Tuesday, October 6, 2009

A Good Morning.

It's been raining now for more than 36 hours. It's just a light drizzle mostly so there hasn't been much in the way of accumulation. It's in the low 70s and cloudy, of course. Tomorrow, we should see some sun.

In the "meadow", I tossed out lots of chaff from various collected seeds. The red clover I scattered a couple days ago is starting to germinate.

I started the morning by having a cup of coffee. Then I headed to the north side of the house. I dug out three of the Leyland Cypress trees I had planted last year. They'll get way too large for this area. I moved them to behind the future patio space. I want to block a few yard lights that shine into my bedroom windows.

When I move established plants, I use my Dad's method. He taught me how to plant tomatoes this way. Dig a hole. Fill it with water. Dig another hole. Fill it with water, repeat and refill all the holes with water at least twice. Even though we've had two days of rain, the soil is dry a couple inches down. I did the same thing when I planted the 16 Carolina cherry laurels along the wall. I staggered them a bit and didn't get a straight line. They'll need a good bit of pruning in a couple years to keep them in check, but they bloom in spring and provide food for birds. Plus, they're evergreen. Hopefully they'll block the nosy bitty and the duplex next door.

You can barely see them. I wintersowed the seeds last October.

Next, I worked on some of the things at the end of the driveway, including more $1 clearance plants. Most of this was planted in the perennial bed. I'm more interested in collecting seeds than what they look like this year.

I dug up three knockout roses from the shrub island. I planted them on the slope behind the tomato patch, just in front of my new blueberry bushes. I cut them back hard and will not be disappointed if they don't make it. Consider this my ode to freeway on-ramps.

I gathered 3 butterfly bushes from the edges of the woods, mainly those that had blooms I really liked, and put them where I had the roses. They got cut back hard too. Next spring, I'll cut them all back to the ground to regrow at the same rate.

Around the other side of the fig, I planted several Turn of the Century hibiscus cuttings that were rooted several months ago. A couple of white ones were tossed into the mix as well. I can't wait for next spring.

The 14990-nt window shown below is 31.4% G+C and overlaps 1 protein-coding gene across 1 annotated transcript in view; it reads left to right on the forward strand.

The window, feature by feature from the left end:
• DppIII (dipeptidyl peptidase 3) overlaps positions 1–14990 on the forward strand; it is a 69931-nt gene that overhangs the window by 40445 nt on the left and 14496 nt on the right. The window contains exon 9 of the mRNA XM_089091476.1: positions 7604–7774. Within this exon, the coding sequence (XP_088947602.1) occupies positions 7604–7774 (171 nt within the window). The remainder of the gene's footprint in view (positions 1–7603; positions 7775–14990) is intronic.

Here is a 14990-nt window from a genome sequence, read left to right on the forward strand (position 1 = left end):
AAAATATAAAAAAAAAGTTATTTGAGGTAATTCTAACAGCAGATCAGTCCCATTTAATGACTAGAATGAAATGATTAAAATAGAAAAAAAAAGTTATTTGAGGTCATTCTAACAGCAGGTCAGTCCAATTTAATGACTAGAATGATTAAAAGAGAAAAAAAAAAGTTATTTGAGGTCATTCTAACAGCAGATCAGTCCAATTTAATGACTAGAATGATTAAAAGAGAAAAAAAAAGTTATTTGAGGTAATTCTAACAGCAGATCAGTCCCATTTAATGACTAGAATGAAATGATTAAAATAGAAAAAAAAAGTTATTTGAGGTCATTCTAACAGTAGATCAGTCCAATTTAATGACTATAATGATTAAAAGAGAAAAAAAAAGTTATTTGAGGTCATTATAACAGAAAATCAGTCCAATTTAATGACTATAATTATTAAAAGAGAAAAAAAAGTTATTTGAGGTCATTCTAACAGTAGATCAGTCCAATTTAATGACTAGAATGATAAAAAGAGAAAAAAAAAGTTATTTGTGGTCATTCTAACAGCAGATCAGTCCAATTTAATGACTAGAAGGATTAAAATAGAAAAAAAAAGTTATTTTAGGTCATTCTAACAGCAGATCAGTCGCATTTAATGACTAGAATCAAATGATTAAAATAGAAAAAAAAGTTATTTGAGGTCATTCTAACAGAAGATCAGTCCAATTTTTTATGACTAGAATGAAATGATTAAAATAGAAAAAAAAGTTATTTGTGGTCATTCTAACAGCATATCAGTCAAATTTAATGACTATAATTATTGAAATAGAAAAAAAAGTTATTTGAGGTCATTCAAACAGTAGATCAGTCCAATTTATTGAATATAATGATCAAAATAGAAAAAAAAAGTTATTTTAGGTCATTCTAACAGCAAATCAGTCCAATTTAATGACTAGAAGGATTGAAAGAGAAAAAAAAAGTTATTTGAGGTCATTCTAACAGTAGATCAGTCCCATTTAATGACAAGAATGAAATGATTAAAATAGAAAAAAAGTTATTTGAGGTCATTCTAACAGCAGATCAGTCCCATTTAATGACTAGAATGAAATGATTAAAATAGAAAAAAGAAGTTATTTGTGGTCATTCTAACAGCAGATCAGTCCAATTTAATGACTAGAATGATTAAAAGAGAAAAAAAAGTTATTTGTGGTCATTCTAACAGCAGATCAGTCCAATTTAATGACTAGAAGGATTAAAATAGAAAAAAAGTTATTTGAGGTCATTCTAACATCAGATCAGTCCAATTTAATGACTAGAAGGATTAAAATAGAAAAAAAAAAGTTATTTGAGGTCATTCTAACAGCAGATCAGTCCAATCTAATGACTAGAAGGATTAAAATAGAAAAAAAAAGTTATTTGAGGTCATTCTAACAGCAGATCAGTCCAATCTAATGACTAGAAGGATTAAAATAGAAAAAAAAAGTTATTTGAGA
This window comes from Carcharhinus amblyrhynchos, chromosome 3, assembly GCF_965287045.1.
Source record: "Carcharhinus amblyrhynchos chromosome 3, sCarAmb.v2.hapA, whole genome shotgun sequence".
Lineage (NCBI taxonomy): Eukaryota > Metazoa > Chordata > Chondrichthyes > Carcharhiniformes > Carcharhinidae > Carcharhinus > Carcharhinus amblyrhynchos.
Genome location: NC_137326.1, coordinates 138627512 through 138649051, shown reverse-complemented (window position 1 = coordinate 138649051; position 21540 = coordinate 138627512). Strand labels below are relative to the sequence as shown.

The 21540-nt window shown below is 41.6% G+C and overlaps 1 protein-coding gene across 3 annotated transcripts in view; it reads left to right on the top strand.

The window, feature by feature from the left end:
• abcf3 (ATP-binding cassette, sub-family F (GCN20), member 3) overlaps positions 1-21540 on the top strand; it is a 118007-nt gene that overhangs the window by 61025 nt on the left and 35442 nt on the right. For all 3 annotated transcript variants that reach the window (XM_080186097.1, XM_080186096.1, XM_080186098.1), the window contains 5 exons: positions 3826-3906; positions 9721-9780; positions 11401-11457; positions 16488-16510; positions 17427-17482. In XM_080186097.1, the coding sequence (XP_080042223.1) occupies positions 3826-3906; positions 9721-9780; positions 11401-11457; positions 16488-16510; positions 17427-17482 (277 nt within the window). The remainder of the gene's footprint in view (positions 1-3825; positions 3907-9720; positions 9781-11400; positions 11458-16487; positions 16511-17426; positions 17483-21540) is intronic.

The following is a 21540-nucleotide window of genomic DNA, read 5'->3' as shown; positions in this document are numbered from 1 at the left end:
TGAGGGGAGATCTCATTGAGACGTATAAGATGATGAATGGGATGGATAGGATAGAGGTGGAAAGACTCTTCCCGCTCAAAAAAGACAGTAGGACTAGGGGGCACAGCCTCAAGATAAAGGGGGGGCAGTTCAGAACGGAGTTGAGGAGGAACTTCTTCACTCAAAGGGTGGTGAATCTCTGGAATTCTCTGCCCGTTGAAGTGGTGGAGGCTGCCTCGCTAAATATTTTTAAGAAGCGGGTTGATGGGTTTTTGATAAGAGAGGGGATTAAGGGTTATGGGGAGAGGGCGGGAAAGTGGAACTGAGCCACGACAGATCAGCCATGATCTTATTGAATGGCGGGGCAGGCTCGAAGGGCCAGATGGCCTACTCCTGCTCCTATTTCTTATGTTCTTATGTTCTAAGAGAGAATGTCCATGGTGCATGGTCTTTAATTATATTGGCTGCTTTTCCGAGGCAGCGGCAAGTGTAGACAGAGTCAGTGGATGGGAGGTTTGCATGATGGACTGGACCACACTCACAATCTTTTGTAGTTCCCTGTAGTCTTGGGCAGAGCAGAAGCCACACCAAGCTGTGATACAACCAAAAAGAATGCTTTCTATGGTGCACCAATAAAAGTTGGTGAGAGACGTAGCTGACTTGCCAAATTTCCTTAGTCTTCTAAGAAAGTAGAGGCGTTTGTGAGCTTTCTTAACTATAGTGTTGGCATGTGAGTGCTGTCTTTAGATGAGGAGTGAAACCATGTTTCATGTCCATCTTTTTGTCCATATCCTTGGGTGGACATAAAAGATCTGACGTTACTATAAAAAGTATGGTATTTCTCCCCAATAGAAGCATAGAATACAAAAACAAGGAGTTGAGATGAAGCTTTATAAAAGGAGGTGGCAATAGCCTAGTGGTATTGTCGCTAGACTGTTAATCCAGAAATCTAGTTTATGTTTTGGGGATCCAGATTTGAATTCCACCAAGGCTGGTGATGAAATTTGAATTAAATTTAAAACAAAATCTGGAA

I planted out three rooted vitex cuttings too. A couple went into the crape myrtle bed where lots of tiny echinacea seedlings have popped up. Another went on the slope just down from the blueberries.

Yesterday, I cleaned the cloning machine and refilled it. It was back up to the right temperature this morning, so I made 7 cuttings of pineapple salvia. Over the winter, I'll turn those 7 cuttings into about 35 more. I have a plan.

I dumped the soil from the sweet potato vine planter by the basement door. Not a bad harvest. I'll dry and store these tubers to create new plants next year. The white ones are from the black plants. The red ones are from the green plants. It's the opposite of what I would expect.

Yesterday on my way back from the library, I collected a few seed pods from the datura I got my original seeds from. They're drying in the basement too.

And finally. Yes, finally...the laminate for the kitchen counters arrived. Kim called me yesterday to let me know I could pick it up as soon as they checked it in. I brought it home at lunch and laid it face down on the dining room floor. I know my cat, but more importantly, I don't want to ruin the surprise.

Wednesday and Thursday are my days off this week. I'm planning to work in the kitchen, mostly. The plan is to finish the beadboard and as much of the molding as possible. I'd like to be ready to install the laminate by the weekend. If the rain continues overnight, I'll probably plant a few more things from the end of the driveway. I really need to get the snowball viburnums in the ground this week if I expect them to survive the winter.

I almost forgot the white crape myrtle I planted too. It's very close to the fig, but I have an idea to move the fig in the spring. I think it would do better with more sun.

In case you haven't figured it out, the leg is doing fine these days. It's a little stiff in the mornings, and late at night if I've been on it for a while. I'd say it's at least 97%.


Catherine@AGardenerinProgress said...

I like the method your dad taught your for moving established plants, I'll try that next time. I've been doing lots of moving and rearranging in my yard too.

Unknown said...

that pineapple salvia is just breath-taking! i may have to plant some this fall for next year!